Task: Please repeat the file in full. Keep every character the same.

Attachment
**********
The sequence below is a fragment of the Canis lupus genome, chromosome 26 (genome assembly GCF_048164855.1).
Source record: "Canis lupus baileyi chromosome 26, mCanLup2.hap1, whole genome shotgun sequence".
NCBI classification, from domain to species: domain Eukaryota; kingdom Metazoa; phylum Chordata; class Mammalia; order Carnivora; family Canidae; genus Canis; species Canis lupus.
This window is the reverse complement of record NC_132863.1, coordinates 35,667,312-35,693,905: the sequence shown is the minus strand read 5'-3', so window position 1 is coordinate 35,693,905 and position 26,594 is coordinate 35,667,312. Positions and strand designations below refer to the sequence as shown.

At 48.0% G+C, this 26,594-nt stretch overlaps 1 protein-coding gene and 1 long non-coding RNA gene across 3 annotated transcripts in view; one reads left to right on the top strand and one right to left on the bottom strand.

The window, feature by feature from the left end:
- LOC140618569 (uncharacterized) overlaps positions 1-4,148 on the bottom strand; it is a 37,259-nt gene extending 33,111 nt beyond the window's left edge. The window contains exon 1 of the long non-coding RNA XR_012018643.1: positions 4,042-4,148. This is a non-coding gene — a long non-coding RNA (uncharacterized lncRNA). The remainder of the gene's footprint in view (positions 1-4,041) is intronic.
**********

The sequence below is a fragment of the Canis lupus genome, chromosome 26 (genome assembly GCF_048164855.1).
Source record: "Canis lupus baileyi chromosome 26, mCanLup2.hap1, whole genome shotgun sequence".
NCBI classification, from domain to species: domain Eukaryota; kingdom Metazoa; phylum Chordata; class Mammalia; order Carnivora; family Canidae; genus Canis; species Canis lupus.
This window is the reverse complement of record NC_132863.1, coordinates 35,667,312-35,693,905: the sequence shown is the minus strand read 5'-3', so window position 1 is coordinate 35,693,905 and position 26,594 is coordinate 35,667,312. Positions and strand designations below refer to the sequence as shown.

At 48.0% G+C, this 26,594-nt stretch overlaps 1 protein-coding gene and 1 long non-coding RNA gene across 3 annotated transcripts in view; one reads left to right on the top strand and one right to left on the bottom strand.

The window, feature by feature from the left end:
- LOC140618569 (uncharacterized) overlaps positions 1-4,148 on the bottom strand; it is a 37,259-nt gene extending 33,111 nt beyond the window's left edge. The window contains exon 1 of the long non-coding RNA XR_012018643.1: positions 4,042-4,148. This is a non-coding gene — a long non-coding RNA (uncharacterized lncRNA). The remainder of the gene's footprint in view (positions 1-4,041) is intronic.